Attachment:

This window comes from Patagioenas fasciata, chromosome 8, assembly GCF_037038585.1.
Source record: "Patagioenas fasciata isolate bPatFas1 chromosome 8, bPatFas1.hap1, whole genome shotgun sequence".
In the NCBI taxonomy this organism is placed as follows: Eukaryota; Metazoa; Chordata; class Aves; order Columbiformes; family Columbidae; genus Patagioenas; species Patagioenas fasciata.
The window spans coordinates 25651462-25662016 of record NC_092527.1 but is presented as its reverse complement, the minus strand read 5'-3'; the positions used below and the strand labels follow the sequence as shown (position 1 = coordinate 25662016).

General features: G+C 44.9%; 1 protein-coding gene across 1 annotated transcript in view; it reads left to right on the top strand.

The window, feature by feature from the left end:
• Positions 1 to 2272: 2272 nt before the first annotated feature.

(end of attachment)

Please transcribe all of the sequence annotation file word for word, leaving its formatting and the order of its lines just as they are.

This window comes from Patagioenas fasciata, chromosome 8, assembly GCF_037038585.1.
Source record: "Patagioenas fasciata isolate bPatFas1 chromosome 8, bPatFas1.hap1, whole genome shotgun sequence".
In the NCBI taxonomy this organism is placed as follows: Eukaryota; Metazoa; Chordata; class Aves; order Columbiformes; family Columbidae; genus Patagioenas; species Patagioenas fasciata.
The window spans coordinates 25651462-25662016 of record NC_092527.1 but is presented as its reverse complement, the minus strand read 5'-3'; the positions used below and the strand labels follow the sequence as shown (position 1 = coordinate 25662016).

General features: G+C 44.9%; 1 protein-coding gene across 1 annotated transcript in view; it reads left to right on the top strand.

The window, feature by feature from the left end:
• Positions 1 to 2272: 2272 nt before the first annotated feature.